Because the revolution's here, and you know it's right
The band, Thunderclap Newman had something to do with The Who:
In 1969, Pete Townshend, The Who's guitarist, was the catalyst behind the formation of the band. The concept was to create a band to perform songs written by drummer and singer Speedy Keen, who had written "Armenia City in the Sky", the first track on The Who Sell Out. Townshend recruited jazz pianist Andy 'Thunderclap' Newman (a friend from art college),  and 15-year-old Glaswegian guitarist Jimmy McCulloch, who subsequently played lead guitar in Paul McCartney's Wings from 1974 to 1977 and died of a heroin overdose in 1979 aged just 26. Keen played the drums and sang the lead [and wrote the song].
"Something in the Air" would have been called "Revolution" if The Beatles hadn't made its use confusing. But there is another song called "Something in the Air," one of David Bowie's lesser known efforts (but 2 movies, "American Psycho" and "Memento").

Now, I'm guessing that what you're wondering is what was "Armenia City in the Sky." So here you are: 



"If you're troubled and you can't relax... If the rumors floating in your head all turn to facts...."

"I'm not elitist. I'm elite. There's a difference."

Overheard on the street in University Heights (Madison, Wisconsin).

Sean Spicer resigns.

"Sean Spicer, the White House press secretary, resigned on Friday morning, telling President Trump he vehemently disagreed with the appointment of the New York financier Anthony Scaramucci as communications director," the NYT reports.

ADDED: Earlier this morning, from Politico:
Scaramucci, who is a frequent TV surrogate for Trump, is liked by the president. Trump "thinks he is really good at making the case for him," one of these people said. "He loves him on TV."
Here's how he looks on TV (from a month ago), in case you want to check out what Trump loves:



UPDATE: Scaramucci is the new communications director. The new press secretary is Sarah Huckabee Sanders (WaPo).

Man hands.

A Drudge theme right now:



A topic that came up in the Dali thread, where I'd said "What path did your eye take and how many points of interest did you take in before you saw... the snake around her wrist?" and holdfast said: "before you saw...the creepy man-hands?" Closeup:



Classic "Seinfeld" bit:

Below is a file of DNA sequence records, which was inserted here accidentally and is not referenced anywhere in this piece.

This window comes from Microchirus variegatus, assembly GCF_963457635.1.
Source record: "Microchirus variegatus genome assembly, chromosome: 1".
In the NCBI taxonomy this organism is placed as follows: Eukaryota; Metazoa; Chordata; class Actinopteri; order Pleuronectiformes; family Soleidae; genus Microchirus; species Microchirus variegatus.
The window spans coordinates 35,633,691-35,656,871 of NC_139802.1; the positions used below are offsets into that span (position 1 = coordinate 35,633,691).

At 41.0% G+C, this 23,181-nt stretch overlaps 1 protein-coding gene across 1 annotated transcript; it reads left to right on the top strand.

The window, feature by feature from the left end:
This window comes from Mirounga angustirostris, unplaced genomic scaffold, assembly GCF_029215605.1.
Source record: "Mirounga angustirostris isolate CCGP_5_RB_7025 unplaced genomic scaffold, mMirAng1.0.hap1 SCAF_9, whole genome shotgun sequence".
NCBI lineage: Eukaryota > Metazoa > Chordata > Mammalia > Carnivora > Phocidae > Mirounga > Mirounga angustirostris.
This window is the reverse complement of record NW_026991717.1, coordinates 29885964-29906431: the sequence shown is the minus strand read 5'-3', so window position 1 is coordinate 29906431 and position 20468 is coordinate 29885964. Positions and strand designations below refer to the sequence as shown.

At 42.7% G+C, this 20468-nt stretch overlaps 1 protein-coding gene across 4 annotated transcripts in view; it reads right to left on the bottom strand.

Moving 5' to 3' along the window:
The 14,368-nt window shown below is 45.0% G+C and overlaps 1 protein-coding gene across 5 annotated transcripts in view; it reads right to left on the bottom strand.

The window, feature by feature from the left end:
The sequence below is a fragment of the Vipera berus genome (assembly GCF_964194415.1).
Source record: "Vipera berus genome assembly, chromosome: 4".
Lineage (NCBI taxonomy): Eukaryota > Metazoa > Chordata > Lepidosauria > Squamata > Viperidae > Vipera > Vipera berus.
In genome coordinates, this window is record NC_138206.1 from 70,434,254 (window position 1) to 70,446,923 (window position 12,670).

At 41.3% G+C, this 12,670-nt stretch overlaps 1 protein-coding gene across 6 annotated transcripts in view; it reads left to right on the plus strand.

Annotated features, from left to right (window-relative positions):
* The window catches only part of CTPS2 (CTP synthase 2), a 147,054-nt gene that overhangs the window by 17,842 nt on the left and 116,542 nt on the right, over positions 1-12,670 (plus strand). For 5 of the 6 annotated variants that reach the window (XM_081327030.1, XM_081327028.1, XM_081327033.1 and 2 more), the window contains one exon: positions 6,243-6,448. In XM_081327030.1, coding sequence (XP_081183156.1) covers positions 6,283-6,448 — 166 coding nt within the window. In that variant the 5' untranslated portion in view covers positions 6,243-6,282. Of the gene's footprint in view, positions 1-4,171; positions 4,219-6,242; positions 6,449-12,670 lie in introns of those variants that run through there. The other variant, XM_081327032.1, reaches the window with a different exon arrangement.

"Justin Bieber is a gifted singer, but he is also a controversial young foreign singer. In order to maintain order in the Chinese market and purify the Chinese performance environment..."

"... it is not suitable to bring in badly behaved entertainers. We hope that as Justin Bieber matures, he can continue to improve his own words and actions, and truly become a singer beloved by the public."

Said the Beijing Municipal Bureau of Culture (responding to an inquiry from a Chinese Bieber fan).

What could be more surrealistic than exhuming the surrealist?

You might say, no, it's not surrealistic. There's nothing more down to earth than digging a decayed corpse out of the ground. But Salvador Dali — the surrealist in question — was extracted not from some graveyard, but from a crypt within his own museum.

Here's the NYT article about the exhumation, done according to a court order in a case about whether Pilar Abel, "a 61-year-old Tarot card reader," has a claim to "the worth hundreds of millions of dollars that Dali left to the Spanish state." So it's not as though Dali avoided writing a will. He tried to give all his money to the government. (Am I wrong?)
The tombstone was lifted with a pulley to allow access to the painter’s coffin below. Forensic experts then collected hair, teeth and nail samples, as well as a couple of bones...
Are they making a collage?!
... which will be replaced once the DNA testing is completed.

Ms. Abel wants to be recognized as Dalí’s daughter, born as a result of what she has called a “clandestine love affair” that her mother had with the painter in the late 1950s in Port Lligat, the fishing village where Dalí and his Russian-born wife, Gala, built a waterfront house.

Dalí died at 84 in 1989, seven years after Gala, with whom he had had an unusual and childless relationship: Gala moved to a castle overlooking Púbol, another Catalan village, and Dalí could only visit her there if she extended a written invitation....
Gala was 10 years older than Dali. From her Wikipedia page:
Due to his purported phobia of female genitalia,* Dalí was said to have been a virgin when they met on the Costa Brava in 1929. Around that time she was found to have uterine fibroids, for which she underwent a hysterectomy in 1936. She was Dalí's muse, directly inspiring and appearing in many of his works.
Here's the most prominent image, "Portrait of Galarina":



What path did your eye take and how many points of interest did you take in before you saw...